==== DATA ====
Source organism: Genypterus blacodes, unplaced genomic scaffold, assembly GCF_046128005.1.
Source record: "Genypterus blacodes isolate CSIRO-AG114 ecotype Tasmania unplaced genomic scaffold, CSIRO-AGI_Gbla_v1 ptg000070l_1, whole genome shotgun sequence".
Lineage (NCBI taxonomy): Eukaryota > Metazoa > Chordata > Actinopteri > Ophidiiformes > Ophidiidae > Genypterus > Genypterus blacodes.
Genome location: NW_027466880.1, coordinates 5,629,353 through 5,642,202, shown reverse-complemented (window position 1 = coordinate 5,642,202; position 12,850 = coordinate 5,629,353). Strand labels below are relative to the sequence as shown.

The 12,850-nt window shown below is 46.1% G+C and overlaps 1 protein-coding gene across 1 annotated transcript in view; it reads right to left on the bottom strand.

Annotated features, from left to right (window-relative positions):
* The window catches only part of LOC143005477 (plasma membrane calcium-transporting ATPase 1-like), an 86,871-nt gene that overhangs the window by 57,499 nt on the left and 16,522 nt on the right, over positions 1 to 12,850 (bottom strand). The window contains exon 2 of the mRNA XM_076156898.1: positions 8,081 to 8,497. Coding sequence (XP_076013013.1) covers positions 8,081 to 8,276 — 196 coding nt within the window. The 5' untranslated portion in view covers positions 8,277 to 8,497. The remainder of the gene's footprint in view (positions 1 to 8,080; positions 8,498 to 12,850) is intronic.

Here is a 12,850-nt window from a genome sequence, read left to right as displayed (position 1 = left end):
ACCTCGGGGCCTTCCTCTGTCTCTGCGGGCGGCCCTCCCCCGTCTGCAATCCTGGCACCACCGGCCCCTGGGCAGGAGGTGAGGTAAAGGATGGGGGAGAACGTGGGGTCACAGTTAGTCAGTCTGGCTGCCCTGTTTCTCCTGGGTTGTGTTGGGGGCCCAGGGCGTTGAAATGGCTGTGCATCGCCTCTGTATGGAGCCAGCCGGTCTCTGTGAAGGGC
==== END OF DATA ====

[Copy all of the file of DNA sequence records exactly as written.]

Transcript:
Source organism: Genypterus blacodes, unplaced genomic scaffold, assembly GCF_046128005.1.
Source record: "Genypterus blacodes isolate CSIRO-AG114 ecotype Tasmania unplaced genomic scaffold, CSIRO-AGI_Gbla_v1 ptg000070l_1, whole genome shotgun sequence".
Lineage (NCBI taxonomy): Eukaryota > Metazoa > Chordata > Actinopteri > Ophidiiformes > Ophidiidae > Genypterus > Genypterus blacodes.
Genome location: NW_027466880.1, coordinates 5,629,353 through 5,642,202, shown reverse-complemented (window position 1 = coordinate 5,642,202; position 12,850 = coordinate 5,629,353). Strand labels below are relative to the sequence as shown.

The 12,850-nt window shown below is 46.1% G+C and overlaps 1 protein-coding gene across 1 annotated transcript in view; it reads right to left on the bottom strand.

Annotated features, from left to right (window-relative positions):
* The window catches only part of LOC143005477 (plasma membrane calcium-transporting ATPase 1-like), an 86,871-nt gene that overhangs the window by 57,499 nt on the left and 16,522 nt on the right, over positions 1 to 12,850 (bottom strand). The window contains exon 2 of the mRNA XM_076156898.1: positions 8,081 to 8,497. Coding sequence (XP_076013013.1) covers positions 8,081 to 8,276 — 196 coding nt within the window. The 5' untranslated portion in view covers positions 8,277 to 8,497. The remainder of the gene's footprint in view (positions 1 to 8,080; positions 8,498 to 12,850) is intronic.

Here is a 12,850-nt window from a genome sequence, read left to right as displayed (position 1 = left end):
ACCTCGGGGCCTTCCTCTGTCTCTGCGGGCGGCCCTCCCCCGTCTGCAATCCTGGCACCACCGGCCCCTGGGCAGGAGGTGAGGTAAAGGATGGGGGAGAACGTGGGGTCACAGTTAGTCAGTCTGGCTGCCCTGTTTCTCCTGGGTTGTGTTGGGGGCCCAGGGCGTTGAAATGGCTGTGCATCGCCTCTGTATGGAGCCAGCCGGTCTCTGTGAAGGGC